Besides keeping a record or journal, we love sharing our travel with friends and families. In this digital age, instead of postcards, we’re posting real-time maps, photos, video and travel reports. Let me show you three ways apps and the Internet can help you share your traveling adventures.
For iPhone and iPad users, check out the free Track My Tour app and website. You start a route and through the app, add updates as you travel. It grabs your GPS location from your device and dispays it, as well as your comments and the photos you take on an interactive map. It’s free, though there is an upgraded version that lets you have some extra features.
Check My Tour is a similar app, geared towards cyclists and motorcycle trips, though it will also work with regular roadtrips. It is for Apple devices but also Android smartphones.
Then there’s My Trip Journal. This allows you to set up your own travel blog website. It maps your routes and lets you write reports and updates and allows you to have a travel journal that can be viewed by whoever you share it with
Off the Beaten Path Report: US 40 – America’s National Road in Maryland
Listeners Tom and Patti Burkett share some side trips and out of the way spots to visit while traveling through Maryland along US 40, America’s “National Road.” Yes, Route 66 is called the “Mother Road.” But US 40 began in 1926 with the creation of the numbered federal highway system. It carries transcontinental traffic at the nation’s midsection and out East, the Burketts found lots of places to share with us. [spp-timestamp time=”18:52″]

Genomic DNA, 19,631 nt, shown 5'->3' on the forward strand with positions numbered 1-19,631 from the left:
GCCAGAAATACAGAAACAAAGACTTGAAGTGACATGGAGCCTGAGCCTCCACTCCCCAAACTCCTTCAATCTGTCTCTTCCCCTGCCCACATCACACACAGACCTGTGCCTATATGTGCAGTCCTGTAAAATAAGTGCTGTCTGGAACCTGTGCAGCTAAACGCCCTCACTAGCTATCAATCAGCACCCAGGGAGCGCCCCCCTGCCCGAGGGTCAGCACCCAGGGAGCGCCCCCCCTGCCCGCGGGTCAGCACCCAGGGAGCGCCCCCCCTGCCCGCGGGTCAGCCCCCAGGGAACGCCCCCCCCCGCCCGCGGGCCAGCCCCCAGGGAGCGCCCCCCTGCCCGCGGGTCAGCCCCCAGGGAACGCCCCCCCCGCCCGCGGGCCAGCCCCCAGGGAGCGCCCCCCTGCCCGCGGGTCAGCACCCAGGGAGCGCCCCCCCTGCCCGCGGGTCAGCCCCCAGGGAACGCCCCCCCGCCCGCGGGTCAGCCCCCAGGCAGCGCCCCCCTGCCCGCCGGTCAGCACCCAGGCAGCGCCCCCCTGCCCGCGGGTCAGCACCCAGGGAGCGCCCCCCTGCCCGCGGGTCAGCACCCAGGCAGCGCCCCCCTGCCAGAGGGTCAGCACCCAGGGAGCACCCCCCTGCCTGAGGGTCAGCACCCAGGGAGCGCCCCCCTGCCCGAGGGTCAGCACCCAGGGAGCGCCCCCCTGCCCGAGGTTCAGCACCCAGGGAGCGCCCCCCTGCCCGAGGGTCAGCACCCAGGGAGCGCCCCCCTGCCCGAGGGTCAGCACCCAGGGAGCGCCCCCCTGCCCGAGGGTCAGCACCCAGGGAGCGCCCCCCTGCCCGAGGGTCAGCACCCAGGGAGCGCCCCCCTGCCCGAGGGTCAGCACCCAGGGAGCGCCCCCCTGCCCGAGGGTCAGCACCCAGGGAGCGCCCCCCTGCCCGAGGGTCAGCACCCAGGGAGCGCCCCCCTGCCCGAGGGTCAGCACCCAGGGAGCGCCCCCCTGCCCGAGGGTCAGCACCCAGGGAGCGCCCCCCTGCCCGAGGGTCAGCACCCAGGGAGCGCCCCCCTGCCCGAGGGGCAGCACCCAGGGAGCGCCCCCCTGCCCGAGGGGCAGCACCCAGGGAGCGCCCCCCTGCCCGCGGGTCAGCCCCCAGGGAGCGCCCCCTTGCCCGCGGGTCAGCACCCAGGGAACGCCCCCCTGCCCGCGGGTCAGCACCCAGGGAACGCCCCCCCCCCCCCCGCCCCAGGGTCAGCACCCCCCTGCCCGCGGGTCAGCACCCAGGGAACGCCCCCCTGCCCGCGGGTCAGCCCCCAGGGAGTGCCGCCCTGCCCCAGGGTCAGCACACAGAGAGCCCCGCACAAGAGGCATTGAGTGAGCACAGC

Interview of the Week – Cherie and Chris from the RV Mobile Internet Resource Center
Chris Dunphy and Cherie Ve Ard, also known as the Technomads, have been full time RVers since 2006. They publish the RV Mobile Internet Resource Center, perhaps the most comprehensive and helpful website you’ll find for all things related to RVing and the Internet. [spp-timestamp time=”25:53″]
They’ve just put together a detailed report – the 2015 RV Mobile Internet Year In Review – that details the state of Internet access for RVers today, and outlines where it is headed tomorrow. It is must reading for RVers who must be connected and it’s absolutely free. Just click this link and start scrolling down to read their expert analysis.
But first, listen to their interview with Mike on this podcast.
Among other topics, we discuss:
- What cellular company is the best for RVers, offering the most reliable coverage?
- What is the up and coming company that most bears watching?
- How can RVers get unlimited data?
- What should American RVers do about a data plan when traveling to Canada, and Canadian RVers do when traveling to the U.S.?
- Do Cell phone boosters really work?
- Why is campground Wi-F so bad and what can be done about it?
- How can RVers watch all the streaming video they want without racking up huge data bills?
- What new development in satellite Internet finally makes it a viable option for RVers?
Those are just a few of the questions. Plus we offer a free report that covers, in depth, all the topics Cherie and Chris shared.
This episode of Roadtreking the RV Podcast is brought to you by: